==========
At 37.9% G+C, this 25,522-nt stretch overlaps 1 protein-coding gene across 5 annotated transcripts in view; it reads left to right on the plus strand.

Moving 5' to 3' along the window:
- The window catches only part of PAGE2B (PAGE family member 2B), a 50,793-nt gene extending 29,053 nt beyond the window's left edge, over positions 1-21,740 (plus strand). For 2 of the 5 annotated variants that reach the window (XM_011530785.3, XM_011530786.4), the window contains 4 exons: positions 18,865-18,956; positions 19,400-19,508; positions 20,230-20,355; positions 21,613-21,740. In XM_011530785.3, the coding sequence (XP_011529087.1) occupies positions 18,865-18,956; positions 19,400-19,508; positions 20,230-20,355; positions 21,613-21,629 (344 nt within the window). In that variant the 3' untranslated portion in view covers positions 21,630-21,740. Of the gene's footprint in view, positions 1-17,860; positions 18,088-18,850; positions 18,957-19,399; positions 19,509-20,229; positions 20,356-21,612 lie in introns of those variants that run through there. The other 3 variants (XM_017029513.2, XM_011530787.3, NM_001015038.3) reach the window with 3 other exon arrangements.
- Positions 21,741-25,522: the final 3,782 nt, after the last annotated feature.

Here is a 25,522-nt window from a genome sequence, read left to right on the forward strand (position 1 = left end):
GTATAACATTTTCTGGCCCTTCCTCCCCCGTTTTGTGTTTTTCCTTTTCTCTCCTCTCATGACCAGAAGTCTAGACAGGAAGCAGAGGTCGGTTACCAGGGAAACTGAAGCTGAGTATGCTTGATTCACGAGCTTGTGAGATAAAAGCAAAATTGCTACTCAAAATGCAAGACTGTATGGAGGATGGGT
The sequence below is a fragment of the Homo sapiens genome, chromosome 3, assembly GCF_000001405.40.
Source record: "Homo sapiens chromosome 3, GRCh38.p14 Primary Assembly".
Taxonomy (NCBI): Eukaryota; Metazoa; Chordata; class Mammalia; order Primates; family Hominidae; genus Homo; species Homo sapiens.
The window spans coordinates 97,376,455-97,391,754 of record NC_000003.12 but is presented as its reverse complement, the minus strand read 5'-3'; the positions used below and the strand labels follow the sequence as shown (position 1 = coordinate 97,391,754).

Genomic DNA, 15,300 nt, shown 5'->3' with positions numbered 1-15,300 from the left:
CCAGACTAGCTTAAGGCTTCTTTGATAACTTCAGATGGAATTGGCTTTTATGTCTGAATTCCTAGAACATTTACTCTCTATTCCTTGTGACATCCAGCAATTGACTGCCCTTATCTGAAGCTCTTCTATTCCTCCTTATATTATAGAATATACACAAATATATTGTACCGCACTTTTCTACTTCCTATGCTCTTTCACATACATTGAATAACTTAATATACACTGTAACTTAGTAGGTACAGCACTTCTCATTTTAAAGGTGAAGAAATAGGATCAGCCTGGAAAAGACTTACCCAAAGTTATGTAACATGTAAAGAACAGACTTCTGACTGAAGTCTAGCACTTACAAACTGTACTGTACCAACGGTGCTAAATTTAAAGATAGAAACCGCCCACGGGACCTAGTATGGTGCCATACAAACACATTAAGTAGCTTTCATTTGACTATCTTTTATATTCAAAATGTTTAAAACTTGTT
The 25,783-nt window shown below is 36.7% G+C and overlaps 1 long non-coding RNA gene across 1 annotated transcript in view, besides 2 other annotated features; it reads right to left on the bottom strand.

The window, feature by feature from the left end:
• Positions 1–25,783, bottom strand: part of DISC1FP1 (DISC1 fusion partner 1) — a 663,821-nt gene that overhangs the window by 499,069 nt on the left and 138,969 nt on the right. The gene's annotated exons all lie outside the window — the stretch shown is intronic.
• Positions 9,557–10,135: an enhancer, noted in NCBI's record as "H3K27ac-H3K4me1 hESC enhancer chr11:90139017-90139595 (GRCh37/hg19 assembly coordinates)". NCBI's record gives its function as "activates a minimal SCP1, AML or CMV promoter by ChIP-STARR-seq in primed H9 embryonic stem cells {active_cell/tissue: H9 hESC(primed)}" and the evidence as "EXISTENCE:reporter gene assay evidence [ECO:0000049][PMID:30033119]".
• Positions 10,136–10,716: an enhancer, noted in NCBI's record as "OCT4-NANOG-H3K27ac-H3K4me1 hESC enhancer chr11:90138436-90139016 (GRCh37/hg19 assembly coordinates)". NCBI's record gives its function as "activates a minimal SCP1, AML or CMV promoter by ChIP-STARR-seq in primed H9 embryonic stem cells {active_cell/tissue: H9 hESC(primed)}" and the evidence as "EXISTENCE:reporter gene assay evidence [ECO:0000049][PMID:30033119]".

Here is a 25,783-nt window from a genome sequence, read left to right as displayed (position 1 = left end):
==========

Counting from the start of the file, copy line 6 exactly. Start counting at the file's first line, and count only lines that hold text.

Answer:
GTATAACATTTTCTGGCCCTTCCTCCCCCGTTTTGTGTTTTTCCTTTTCTCTCCTCTCATGACCAGAAGTCTAGACAGGAAGCAGAGGTCGGTTACCAGGGAAACTGAAGCTGAGTATGCTTGATTCACGAGCTTGTGAGATAAAAGCAAAATTGCTACTCAAAATGCAAGACTGTATGGAGGATGGGT